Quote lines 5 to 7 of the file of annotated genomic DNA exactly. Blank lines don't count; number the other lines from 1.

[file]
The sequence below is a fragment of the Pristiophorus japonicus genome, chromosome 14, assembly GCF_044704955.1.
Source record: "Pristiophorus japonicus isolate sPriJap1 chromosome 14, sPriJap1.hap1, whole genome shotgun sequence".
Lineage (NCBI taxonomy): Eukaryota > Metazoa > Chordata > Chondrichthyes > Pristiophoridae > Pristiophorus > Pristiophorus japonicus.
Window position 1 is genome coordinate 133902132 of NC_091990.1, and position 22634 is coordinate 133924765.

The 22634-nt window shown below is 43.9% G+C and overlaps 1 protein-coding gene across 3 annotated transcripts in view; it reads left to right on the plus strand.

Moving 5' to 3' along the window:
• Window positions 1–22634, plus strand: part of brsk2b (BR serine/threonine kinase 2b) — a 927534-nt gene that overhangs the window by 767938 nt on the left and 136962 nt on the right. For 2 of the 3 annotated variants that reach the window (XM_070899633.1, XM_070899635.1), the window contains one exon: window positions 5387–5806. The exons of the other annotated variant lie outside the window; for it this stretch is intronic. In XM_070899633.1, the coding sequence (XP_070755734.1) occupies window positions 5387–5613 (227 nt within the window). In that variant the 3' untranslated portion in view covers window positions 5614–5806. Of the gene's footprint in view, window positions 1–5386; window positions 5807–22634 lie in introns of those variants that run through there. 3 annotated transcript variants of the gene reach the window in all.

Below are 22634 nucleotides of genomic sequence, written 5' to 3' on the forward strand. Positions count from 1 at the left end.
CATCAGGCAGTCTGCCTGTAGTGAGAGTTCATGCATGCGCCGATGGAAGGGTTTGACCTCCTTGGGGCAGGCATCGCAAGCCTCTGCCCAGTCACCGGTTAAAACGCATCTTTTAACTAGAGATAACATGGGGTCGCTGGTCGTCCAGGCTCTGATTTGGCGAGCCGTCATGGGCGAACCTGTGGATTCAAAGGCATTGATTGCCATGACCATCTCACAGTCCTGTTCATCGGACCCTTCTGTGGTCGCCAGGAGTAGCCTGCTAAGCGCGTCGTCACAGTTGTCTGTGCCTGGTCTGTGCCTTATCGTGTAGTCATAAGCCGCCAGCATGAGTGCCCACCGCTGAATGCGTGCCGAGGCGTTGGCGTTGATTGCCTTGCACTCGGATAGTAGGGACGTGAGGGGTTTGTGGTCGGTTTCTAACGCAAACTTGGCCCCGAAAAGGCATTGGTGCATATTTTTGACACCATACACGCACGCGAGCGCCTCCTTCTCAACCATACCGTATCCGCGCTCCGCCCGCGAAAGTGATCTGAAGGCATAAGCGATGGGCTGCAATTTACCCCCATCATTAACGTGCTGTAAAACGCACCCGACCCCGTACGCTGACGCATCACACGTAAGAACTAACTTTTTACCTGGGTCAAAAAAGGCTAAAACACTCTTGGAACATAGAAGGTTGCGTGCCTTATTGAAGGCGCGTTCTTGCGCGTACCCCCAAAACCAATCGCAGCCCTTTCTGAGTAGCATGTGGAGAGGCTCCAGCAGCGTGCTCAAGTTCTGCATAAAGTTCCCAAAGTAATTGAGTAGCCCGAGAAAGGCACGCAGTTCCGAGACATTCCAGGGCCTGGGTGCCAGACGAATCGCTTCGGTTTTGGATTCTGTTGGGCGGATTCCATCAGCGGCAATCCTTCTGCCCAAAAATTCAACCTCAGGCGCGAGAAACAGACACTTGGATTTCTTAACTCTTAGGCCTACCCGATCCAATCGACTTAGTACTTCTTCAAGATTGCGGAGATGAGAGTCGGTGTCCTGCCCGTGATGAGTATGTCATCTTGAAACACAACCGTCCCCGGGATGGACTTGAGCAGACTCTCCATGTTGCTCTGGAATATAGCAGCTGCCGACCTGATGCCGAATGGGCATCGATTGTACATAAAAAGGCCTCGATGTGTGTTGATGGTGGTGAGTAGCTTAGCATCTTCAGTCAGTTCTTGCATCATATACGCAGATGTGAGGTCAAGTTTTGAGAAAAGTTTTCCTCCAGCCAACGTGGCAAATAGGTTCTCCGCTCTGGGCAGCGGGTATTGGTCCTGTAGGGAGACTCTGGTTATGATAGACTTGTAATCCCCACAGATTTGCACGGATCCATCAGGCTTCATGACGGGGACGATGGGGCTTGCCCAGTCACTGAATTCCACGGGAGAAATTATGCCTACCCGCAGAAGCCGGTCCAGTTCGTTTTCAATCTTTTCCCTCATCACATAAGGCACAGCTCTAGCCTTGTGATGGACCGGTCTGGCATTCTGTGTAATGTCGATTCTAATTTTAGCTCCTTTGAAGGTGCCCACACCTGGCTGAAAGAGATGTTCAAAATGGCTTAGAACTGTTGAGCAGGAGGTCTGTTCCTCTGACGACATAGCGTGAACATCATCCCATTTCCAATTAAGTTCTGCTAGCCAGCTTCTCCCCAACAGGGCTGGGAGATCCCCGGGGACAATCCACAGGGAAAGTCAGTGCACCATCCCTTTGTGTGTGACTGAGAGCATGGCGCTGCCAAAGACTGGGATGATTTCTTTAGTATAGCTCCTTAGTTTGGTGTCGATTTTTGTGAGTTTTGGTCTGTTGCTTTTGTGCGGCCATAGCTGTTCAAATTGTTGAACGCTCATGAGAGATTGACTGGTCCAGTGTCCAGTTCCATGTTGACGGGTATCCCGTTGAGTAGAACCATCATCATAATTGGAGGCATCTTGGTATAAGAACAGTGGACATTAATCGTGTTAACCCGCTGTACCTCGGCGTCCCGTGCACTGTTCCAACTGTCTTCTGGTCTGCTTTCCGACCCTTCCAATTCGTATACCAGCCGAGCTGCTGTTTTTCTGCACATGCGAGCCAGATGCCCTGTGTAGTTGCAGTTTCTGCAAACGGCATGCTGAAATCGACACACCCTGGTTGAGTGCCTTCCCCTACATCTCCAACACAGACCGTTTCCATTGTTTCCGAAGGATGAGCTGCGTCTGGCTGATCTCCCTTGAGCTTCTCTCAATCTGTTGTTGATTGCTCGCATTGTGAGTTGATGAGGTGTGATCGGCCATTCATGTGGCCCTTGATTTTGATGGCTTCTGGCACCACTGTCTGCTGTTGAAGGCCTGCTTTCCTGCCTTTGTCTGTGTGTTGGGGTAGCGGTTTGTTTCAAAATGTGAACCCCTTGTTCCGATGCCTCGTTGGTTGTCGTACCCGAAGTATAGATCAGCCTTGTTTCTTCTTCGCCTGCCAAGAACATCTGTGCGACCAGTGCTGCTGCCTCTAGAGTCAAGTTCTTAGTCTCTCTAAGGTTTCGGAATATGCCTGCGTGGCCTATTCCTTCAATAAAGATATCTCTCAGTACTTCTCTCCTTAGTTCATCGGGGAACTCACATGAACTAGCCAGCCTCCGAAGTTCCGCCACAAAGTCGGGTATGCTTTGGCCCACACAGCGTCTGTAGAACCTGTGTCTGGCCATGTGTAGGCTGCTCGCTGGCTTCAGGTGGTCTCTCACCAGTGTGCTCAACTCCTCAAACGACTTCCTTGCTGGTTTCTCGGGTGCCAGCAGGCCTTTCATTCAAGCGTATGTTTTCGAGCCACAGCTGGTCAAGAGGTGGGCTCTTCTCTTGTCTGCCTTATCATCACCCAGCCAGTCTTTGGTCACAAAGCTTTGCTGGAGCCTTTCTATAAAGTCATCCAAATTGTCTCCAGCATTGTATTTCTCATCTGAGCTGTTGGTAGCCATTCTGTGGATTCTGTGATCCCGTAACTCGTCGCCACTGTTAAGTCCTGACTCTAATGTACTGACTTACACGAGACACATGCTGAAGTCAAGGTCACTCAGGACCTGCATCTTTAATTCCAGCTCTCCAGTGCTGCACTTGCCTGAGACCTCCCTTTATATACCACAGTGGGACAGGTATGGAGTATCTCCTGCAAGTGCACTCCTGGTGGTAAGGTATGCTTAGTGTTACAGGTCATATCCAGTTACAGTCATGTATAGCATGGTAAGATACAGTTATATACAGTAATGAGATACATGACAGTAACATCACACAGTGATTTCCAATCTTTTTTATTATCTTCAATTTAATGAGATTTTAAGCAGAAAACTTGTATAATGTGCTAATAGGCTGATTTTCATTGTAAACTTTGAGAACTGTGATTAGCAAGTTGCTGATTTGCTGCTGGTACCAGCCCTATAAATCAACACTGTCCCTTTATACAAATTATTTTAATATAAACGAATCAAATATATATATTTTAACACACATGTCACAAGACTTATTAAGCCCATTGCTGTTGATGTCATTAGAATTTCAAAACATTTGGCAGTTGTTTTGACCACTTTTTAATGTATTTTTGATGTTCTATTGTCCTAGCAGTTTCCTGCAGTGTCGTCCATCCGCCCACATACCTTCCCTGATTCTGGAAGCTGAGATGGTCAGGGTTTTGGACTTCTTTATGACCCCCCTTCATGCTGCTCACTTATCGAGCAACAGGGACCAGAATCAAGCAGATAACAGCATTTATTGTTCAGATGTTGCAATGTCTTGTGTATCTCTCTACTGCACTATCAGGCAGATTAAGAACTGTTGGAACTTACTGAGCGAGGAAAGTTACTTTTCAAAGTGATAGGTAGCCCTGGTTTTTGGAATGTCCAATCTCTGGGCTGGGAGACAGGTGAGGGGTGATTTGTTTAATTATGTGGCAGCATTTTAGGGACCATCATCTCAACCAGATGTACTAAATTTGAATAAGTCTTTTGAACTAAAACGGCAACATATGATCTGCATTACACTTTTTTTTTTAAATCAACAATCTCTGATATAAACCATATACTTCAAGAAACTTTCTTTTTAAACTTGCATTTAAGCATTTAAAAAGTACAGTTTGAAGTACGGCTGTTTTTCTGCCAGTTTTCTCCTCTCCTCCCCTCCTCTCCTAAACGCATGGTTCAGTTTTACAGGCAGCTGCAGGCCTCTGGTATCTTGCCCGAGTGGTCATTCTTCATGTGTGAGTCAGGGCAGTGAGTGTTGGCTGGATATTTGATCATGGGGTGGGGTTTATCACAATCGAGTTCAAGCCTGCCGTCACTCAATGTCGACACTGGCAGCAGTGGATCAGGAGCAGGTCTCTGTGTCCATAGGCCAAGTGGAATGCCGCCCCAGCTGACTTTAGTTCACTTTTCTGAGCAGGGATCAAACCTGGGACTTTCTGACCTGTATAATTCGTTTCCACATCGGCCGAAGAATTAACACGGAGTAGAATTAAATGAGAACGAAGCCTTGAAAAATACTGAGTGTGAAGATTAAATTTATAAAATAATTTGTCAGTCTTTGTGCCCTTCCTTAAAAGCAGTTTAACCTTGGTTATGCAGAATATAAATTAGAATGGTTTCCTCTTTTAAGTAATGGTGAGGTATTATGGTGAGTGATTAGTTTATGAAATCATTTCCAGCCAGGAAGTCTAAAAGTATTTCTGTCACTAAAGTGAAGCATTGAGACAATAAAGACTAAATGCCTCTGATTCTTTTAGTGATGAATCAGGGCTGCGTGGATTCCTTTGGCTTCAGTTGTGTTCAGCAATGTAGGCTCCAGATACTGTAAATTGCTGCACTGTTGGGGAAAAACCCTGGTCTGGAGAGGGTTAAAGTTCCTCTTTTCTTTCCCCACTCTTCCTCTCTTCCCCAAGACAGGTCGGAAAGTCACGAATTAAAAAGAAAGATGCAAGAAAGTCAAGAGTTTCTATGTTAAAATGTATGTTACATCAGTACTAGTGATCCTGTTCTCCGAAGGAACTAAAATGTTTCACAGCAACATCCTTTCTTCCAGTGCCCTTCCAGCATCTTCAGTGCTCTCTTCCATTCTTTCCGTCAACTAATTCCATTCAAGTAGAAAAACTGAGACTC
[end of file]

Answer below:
The 22634-nt window shown below is 43.9% G+C and overlaps 1 protein-coding gene across 3 annotated transcripts in view; it reads left to right on the plus strand.

Moving 5' to 3' along the window:
• Window positions 1–22634, plus strand: part of brsk2b (BR serine/threonine kinase 2b) — a 927534-nt gene that overhangs the window by 767938 nt on the left and 136962 nt on the right. For 2 of the 3 annotated variants that reach the window (XM_070899633.1, XM_070899635.1), the window contains one exon: window positions 5387–5806. The exons of the other annotated variant lie outside the window; for it this stretch is intronic. In XM_070899633.1, the coding sequence (XP_070755734.1) occupies window positions 5387–5613 (227 nt within the window). In that variant the 3' untranslated portion in view covers window positions 5614–5806. Of the gene's footprint in view, window positions 1–5386; window positions 5807–22634 lie in introns of those variants that run through there. 3 annotated transcript variants of the gene reach the window in all.